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What Is Personal Injury Protection?

Personal Injury Protection—or PIP—is a type of coverage that will pay for certain expenses in the event of a personal injury to you, drivers listed on your policy or your passengers, regardless of who is at fault in an accident. For this reason, it is called “no-fault insurance” by some.

In a handful of U.S. states, PIP coverage is currently mandatory, so if you live in such a state, you need to know the minimum coverage required by your state’s laws and what PIP will and will not cover. For example, Utah law permits acupuncture treatments to be covered by PIP plans, but California doesn’t.

As of March 2014, the following states mandate PIP coverage:

  • Delaware
  • Florida
  • Hawaii
  • Kansas
  • Kentucky
  • Maryland
  • Massachusetts
  • Michigan
  • Minnesota
  • New Jersey
  • New York
  • North Dakota
  • Oregon
  • Pennsylvania
  • Utah

But for the rest of us, what does PIP cover and who might need it?

PIP Basics

PIP could be considered a supplement to your health insurance as well as your car insurance. Because health care plans and auto insurance plans can pay for medical expenses related to an automobile collision, it’s important to not over-insure yourself with overlapping coverage. PIP is intended to fill in the gaps where your regular auto insurance and health care plan may fail to cover you.

Basically, a PIP can not only provide coverage for medical bills, it also can help in the following situations:

  • Paying your bills if you have to miss work due to an accident.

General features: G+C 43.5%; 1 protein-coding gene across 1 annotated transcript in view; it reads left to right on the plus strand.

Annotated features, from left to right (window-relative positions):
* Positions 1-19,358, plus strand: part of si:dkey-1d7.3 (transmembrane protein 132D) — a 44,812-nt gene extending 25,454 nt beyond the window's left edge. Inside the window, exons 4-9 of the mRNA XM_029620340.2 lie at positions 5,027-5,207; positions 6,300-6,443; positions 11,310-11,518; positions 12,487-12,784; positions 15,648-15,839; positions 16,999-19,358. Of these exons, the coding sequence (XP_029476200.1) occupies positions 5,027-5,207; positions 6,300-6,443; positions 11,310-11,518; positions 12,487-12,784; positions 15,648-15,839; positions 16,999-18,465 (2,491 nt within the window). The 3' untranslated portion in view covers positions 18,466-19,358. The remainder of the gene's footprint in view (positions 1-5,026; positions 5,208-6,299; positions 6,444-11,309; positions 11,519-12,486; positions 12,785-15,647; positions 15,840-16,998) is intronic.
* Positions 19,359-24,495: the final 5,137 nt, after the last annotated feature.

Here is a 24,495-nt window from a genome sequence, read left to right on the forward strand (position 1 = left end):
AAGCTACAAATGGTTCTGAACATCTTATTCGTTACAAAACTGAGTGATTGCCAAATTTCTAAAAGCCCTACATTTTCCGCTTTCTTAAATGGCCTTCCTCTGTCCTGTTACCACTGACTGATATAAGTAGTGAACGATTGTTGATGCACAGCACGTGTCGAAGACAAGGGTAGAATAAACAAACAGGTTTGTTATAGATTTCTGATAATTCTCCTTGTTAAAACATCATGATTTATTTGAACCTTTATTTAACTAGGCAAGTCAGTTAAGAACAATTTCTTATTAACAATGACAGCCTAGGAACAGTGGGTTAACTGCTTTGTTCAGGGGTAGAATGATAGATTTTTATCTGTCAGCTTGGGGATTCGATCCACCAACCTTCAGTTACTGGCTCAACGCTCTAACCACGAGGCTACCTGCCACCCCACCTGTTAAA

• Child-care or housekeeping expenses to take care of your home while you recuperate.
  • Funeral expenses if the worst happens and you die in an accident.

Determining Your Risk and Needs

As with other types of insurance, determining the best type and level of coverage for you depends on your particular risk profile.

For example, if you have extensive insurance coverage already, a pricey PIP policy wouldn’t make sense. You likely would be duplicating coverage provided by your other policies and overpaying on premiums. On the other hand, a person or family with limited health insurance might consider a PIP plan to round out their level of protection.

Another factor is who is riding in your car. If you mostly drive solo or with family members who already are covered under your health and life insurance policies, PIP coverage may unnecessarily duplicate those benefits.

However, what if you frequently drive people who aren’t covered by your own policies or who may lack coverage of their own? For example, if you’re a scout leader or regularly cart neighborhood kids to Sunday school. In this case, being in an accident could be a huge liability if you injure a passenger, and PIP coverage may be the right supplement to purchase.

And finally, you may enjoy the peace of mind offered by a PIP policy that can pay for things such as childcare and home maintenance services. A solo breadwinner with children may find this feature particularly valuable.

As with all types of insurance, the key is to understand your risk level as well as your budget. With insurance companies competing for customers, many options are available and can be found with just a little research and knowing the basics.